Samuel ADLER (b.1928)
Symphony No. 6 [26:14]
Concerto for Cello and Orchestra [24:02]
Drifting on Winds and Currents [8:47]
Maximilian Hornung (cello)
Royal Scottish National Orchestra/José Serebrier
rec. Royal Scottish National Orchestra Centre, Glasgow, 17-20 November
LINN CKD545 [59:00]
The symphony has seen a pretty dramatic revival in its fortunes during the last half century. Beyond the 296 (and counting) symphonies by Leif Segerstam, who stands not only as today’s most prolific symphonist but almost certainly the most prolific of all time, it seems that symphonies are now being produced with remarkable fecundity. But numerical quantity is no measure of musical quality, and with so few of Segerstam’s symphonies currently available on CD, few of us have any way of knowing how good (or otherwise) they are. On the other hand, the sixth symphony of Samuel Adler, performed and recorded here for the first time, is clearly a work of considerable and sustained musical worth.
An introductory note by Robert Beaser (a friend of the composer who attended the recording sessions at the RSNO’s Glasgow home) accuses critics of lumping American music into “a series of isms” and, since Samuel Adler does not fall into any one of these, overlooking his work. I’m a critic and I have to confess to never once having thought of American music as a series of isms; more than that I have a long and enduring admiration for the craftsmanship of Adler’s music. And while it would be churlish to point out that Adler is, by birth, German (he emigrated to the USA in 1939 at the age of 11), he certainly stands at the forefront of that group of composers (not restricted to the USA) who work within established classical models. His output includes four oratorios, five operas, ten string quartets, fourteen concertos for various solo instruments and six symphonies.
Completed in 1985 Adler’s Sixth Symphony is a taut and closely argued three-movement work lasting some 25 minutes and scored for a conventional symphony orchestra. The work is primarily involved in energy, and Adler in his own note suggests it was inspired “by the idea of feeling the energy of our time”. It certainly gets a hugely energetic performance from the Royal Scottish National Orchestra here, who press purposefully through its virtuoso demands helmed with unerringly sharp focus by José Serebrier. It’s a splendid orchestral tour de force which showcases every section of a very fine orchestra indeed in a vivid recording.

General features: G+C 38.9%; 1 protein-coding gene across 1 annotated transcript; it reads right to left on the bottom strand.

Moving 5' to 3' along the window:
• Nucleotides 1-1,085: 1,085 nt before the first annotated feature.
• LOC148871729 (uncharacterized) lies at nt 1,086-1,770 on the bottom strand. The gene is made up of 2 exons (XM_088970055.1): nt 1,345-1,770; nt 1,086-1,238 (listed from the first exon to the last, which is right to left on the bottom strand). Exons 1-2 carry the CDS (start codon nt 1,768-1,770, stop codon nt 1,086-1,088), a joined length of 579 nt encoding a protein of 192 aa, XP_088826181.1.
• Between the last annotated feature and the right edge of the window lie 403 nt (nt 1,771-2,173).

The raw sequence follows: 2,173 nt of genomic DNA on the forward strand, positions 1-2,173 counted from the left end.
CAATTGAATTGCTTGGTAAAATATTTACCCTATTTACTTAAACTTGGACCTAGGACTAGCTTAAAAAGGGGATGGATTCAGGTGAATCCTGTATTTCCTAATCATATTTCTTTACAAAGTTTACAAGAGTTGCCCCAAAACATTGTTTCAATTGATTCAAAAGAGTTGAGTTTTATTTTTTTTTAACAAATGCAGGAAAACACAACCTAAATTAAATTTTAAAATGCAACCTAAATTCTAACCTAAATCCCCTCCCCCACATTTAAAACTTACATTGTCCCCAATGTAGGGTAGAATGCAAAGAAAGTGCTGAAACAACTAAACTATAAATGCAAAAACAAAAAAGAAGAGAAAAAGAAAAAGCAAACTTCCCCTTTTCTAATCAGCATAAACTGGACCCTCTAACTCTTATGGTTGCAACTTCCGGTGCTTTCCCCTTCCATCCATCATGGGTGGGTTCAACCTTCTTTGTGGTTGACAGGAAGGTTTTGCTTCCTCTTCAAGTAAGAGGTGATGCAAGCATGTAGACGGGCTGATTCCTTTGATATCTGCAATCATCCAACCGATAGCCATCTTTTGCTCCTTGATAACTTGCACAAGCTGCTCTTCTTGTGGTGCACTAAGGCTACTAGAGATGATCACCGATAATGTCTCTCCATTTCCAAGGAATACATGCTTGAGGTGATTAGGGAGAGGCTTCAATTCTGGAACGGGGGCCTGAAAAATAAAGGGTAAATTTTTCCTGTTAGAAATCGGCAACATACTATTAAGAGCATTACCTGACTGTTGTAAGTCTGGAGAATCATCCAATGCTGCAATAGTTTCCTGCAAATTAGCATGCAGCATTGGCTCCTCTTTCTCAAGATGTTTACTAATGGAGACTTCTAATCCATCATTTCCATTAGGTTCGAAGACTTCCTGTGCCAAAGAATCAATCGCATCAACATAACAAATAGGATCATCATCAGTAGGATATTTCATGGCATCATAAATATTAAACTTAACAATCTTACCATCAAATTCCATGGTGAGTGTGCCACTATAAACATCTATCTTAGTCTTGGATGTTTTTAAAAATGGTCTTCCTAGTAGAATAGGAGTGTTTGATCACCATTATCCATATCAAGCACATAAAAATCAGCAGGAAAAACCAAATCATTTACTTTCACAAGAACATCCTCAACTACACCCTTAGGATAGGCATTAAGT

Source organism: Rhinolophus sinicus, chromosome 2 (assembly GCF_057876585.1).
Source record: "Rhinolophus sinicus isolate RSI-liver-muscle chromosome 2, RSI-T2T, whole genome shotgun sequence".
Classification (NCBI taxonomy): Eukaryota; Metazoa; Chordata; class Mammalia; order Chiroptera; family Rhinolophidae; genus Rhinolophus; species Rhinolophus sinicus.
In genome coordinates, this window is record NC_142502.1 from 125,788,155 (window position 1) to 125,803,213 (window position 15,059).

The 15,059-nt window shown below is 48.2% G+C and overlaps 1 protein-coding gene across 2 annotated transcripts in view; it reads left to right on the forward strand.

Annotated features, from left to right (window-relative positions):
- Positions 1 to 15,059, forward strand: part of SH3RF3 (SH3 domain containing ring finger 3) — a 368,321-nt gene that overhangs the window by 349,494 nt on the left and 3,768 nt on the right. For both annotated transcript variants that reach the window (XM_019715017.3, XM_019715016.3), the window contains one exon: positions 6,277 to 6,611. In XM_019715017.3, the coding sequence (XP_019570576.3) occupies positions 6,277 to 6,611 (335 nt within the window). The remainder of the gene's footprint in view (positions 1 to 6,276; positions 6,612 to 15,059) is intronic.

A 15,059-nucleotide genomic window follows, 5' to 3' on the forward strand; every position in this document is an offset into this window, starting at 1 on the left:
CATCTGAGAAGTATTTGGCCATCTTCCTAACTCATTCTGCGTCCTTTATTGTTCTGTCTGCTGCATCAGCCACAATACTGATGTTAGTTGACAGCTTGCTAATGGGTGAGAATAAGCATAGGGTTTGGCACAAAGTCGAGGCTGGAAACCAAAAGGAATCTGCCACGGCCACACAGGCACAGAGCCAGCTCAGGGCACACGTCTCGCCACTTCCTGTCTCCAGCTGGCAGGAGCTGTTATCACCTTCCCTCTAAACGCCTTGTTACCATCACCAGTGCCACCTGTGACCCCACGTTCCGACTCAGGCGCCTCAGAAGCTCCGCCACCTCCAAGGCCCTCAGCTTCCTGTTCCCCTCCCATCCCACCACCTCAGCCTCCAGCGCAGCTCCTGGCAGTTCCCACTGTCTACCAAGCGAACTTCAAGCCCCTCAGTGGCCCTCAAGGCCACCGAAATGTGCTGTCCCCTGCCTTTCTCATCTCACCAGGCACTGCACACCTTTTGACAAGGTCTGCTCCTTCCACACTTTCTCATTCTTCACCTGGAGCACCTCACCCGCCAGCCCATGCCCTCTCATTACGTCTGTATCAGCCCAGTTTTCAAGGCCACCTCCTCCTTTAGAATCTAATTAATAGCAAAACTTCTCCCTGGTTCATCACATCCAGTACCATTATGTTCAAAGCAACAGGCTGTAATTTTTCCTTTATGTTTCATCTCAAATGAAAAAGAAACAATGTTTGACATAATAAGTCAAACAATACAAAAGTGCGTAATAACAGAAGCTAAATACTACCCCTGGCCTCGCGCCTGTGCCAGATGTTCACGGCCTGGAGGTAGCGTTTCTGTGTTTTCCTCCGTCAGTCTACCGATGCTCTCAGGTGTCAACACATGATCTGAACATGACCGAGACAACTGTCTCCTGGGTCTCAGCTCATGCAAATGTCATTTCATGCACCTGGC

All is not remorseless energy and high-octane tension on the disc, however, and the Cello Concerto, dating from 1995, certainly opens on a note of tranquil reflection. It continues to unfold in a gracefully spacious manner, ratcheting up tension in small stages and often using the solo instrument to add a layer of calm introspection to proceedings. Maximilian Hornung understands this music and captures the frequent and often disarming changes of moods. Adler writes that “a concerto to me is a dialogue between soloist and orchestra”, and he is as good as his word here in a work where the conversational interplay is very much to the fore. The third of the four movements (labelled in Adler’s characteristically fulsome English-language movement titles “Slowly and declamatory, feeling very free”) takes the form of an accompanied cadenza in which the solo cello is joined by a variety of instruments which mirror the various colours the soloist creates. It is this highly intelligent use of orchestral colour which is perhaps Adler’s most distinctive quality.
That aspect of his writing is well displayed in the concluding item
on the disc, a nine-minute orchestral piece carrying a title derived
from the poetry of Louise Glück. Written in memory of the wife of one
of the patrons of the Las Vegas Symphony Orchestra, who gave the first
performance in 2010, Drifting on Winds and Currents is intellectually
impressive but aesthetically unmemorable. This is something which does,
it has to be said, inform much of Adler’s writing, and perhaps
it is this, rather than any absence of “ism”, which accounts
for the lack of enthusiasm so many critics show for his music.